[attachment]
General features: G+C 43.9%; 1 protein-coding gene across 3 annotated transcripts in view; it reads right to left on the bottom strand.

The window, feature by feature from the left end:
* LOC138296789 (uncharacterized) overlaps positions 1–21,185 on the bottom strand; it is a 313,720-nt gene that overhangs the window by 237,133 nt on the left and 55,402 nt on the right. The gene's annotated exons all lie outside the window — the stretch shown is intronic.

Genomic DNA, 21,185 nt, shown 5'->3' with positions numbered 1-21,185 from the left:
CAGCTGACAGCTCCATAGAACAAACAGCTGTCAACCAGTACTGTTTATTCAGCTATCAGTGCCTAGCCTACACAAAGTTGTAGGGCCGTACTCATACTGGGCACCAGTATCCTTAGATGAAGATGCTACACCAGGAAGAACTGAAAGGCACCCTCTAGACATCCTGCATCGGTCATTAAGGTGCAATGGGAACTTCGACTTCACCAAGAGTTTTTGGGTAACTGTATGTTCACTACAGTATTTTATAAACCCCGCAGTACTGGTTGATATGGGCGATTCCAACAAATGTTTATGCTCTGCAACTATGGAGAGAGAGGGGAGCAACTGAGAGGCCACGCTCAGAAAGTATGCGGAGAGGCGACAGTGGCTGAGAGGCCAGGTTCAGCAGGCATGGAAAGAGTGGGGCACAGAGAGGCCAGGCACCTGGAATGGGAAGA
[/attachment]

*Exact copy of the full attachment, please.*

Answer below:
General features: G+C 43.9%; 1 protein-coding gene across 3 annotated transcripts in view; it reads right to left on the bottom strand.

The window, feature by feature from the left end:
* LOC138296789 (uncharacterized) overlaps positions 1–21,185 on the bottom strand; it is a 313,720-nt gene that overhangs the window by 237,133 nt on the left and 55,402 nt on the right. The gene's annotated exons all lie outside the window — the stretch shown is intronic.

Genomic DNA, 21,185 nt, shown 5'->3' with positions numbered 1-21,185 from the left:
CAGCTGACAGCTCCATAGAACAAACAGCTGTCAACCAGTACTGTTTATTCAGCTATCAGTGCCTAGCCTACACAAAGTTGTAGGGCCGTACTCATACTGGGCACCAGTATCCTTAGATGAAGATGCTACACCAGGAAGAACTGAAAGGCACCCTCTAGACATCCTGCATCGGTCATTAAGGTGCAATGGGAACTTCGACTTCACCAAGAGTTTTTGGGTAACTGTATGTTCACTACAGTATTTTATAAACCCCGCAGTACTGGTTGATATGGGCGATTCCAACAAATGTTTATGCTCTGCAACTATGGAGAGAGAGGGGAGCAACTGAGAGGCCACGCTCAGAAAGTATGCGGAGAGGCGACAGTGGCTGAGAGGCCAGGTTCAGCAGGCATGGAAAGAGTGGGGCACAGAGAGGCCAGGCACCTGGAATGGGAAGA